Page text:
Hedy Lamarr, Hollywood beauty and ….inventor of spread spectrum radio?
“Any girl can be glamorous,” Hedy Lamarr once said. “All she has to do is stand still and look stupid.” But, ’40’s superstar Hedy Lamarr was far from stupid. Bored with being typecast for her looks, she turned her talents to technology.
• It was World War II and German submarines were targeting passenger cruise lines. Torpedoes could take them out, but they were hard to control. Hedy realized that radio-controlled torpedoes were essential, but radio signals could easily be jammed.
• Together with her friend, composer George Antheil, Lamarr patented the idea of random signal hopping of radio frequencies, to prevent jamming of the signal. This early version of frequency hopping used a piano roll to change between 88 frequencies.
• The Navy classified their invention as top secret, then proceeded to ignore it. Perhaps it was a culture clash..the idea that musical technology could be part of sophisticated weaponry. It was not until the patent expired that the Navy used frequency hopping in secure military communications. Subsequent patents in frequency changing, refer to the Lamarr-Antheil patent as the basis of the field, and the concept lies behind the principal anti-jamming device used today, for example, in the U.S. government’s Milstar defense communication satellite system.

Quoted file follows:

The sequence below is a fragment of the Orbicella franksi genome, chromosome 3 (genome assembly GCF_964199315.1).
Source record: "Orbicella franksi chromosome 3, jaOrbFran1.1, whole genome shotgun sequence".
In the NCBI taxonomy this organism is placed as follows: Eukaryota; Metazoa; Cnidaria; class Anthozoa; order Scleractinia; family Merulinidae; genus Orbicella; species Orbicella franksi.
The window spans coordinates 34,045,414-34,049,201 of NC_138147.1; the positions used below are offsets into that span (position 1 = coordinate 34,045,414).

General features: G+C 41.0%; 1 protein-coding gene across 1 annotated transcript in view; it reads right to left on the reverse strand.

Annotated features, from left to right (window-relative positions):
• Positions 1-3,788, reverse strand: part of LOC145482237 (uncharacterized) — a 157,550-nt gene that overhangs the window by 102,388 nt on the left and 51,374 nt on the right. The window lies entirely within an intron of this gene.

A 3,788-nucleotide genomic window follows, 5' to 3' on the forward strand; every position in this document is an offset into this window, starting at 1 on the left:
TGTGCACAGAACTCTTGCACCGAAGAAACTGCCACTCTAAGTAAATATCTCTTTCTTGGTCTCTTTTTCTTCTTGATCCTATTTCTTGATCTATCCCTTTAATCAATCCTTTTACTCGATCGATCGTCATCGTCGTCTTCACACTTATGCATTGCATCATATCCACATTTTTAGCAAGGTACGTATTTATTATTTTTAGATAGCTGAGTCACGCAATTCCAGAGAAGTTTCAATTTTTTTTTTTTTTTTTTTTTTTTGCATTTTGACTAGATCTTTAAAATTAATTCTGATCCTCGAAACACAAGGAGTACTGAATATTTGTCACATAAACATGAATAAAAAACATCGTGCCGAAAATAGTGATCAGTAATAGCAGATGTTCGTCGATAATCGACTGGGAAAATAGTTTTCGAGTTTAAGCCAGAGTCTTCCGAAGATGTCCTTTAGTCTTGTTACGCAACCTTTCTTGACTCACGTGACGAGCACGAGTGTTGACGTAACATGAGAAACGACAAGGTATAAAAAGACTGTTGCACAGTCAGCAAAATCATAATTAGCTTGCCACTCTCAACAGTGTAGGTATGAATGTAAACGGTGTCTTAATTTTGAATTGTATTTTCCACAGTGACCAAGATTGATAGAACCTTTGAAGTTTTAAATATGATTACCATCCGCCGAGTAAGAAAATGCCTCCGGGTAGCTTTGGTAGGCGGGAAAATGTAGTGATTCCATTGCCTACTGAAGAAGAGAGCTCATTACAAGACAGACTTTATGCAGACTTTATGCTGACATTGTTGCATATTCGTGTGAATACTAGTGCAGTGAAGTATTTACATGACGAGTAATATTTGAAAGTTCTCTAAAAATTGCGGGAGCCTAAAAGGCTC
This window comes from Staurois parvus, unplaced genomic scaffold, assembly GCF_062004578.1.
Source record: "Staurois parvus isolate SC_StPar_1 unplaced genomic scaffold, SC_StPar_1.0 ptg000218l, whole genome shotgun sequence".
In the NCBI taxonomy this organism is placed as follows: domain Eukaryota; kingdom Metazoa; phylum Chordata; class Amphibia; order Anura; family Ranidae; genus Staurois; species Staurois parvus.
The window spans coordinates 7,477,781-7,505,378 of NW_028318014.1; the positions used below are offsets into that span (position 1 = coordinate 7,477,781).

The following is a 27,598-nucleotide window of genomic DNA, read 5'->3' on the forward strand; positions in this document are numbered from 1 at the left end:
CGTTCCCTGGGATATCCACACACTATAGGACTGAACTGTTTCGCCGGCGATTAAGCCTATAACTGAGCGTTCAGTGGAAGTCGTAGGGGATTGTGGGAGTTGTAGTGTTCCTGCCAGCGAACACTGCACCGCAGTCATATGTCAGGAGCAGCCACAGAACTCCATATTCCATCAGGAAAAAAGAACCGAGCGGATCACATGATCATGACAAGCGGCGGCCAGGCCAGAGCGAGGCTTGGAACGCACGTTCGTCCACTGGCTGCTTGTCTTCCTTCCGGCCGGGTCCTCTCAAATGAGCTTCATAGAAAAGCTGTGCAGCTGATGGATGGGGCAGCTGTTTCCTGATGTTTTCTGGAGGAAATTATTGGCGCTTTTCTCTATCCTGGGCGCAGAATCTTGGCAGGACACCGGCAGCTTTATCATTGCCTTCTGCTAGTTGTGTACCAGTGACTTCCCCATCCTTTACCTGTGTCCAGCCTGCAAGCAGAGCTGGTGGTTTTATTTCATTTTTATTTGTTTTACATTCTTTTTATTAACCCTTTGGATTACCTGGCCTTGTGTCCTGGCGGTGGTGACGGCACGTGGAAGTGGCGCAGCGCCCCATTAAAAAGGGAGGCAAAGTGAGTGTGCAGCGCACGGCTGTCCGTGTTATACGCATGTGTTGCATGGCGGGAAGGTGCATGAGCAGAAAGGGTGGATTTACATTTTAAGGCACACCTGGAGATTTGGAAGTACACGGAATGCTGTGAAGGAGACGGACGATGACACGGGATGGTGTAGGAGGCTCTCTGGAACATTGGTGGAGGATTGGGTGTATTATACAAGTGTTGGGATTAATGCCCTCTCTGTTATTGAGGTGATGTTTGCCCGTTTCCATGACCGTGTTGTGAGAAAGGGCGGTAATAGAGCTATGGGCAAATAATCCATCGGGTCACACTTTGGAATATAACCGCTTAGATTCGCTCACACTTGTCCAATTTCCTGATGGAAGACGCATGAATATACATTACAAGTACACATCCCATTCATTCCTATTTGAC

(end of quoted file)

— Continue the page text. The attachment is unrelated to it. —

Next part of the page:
Thanks to Peying Fong for being “gobsmacked” enough about this story to pass it on! Beauty and brains, For The Win!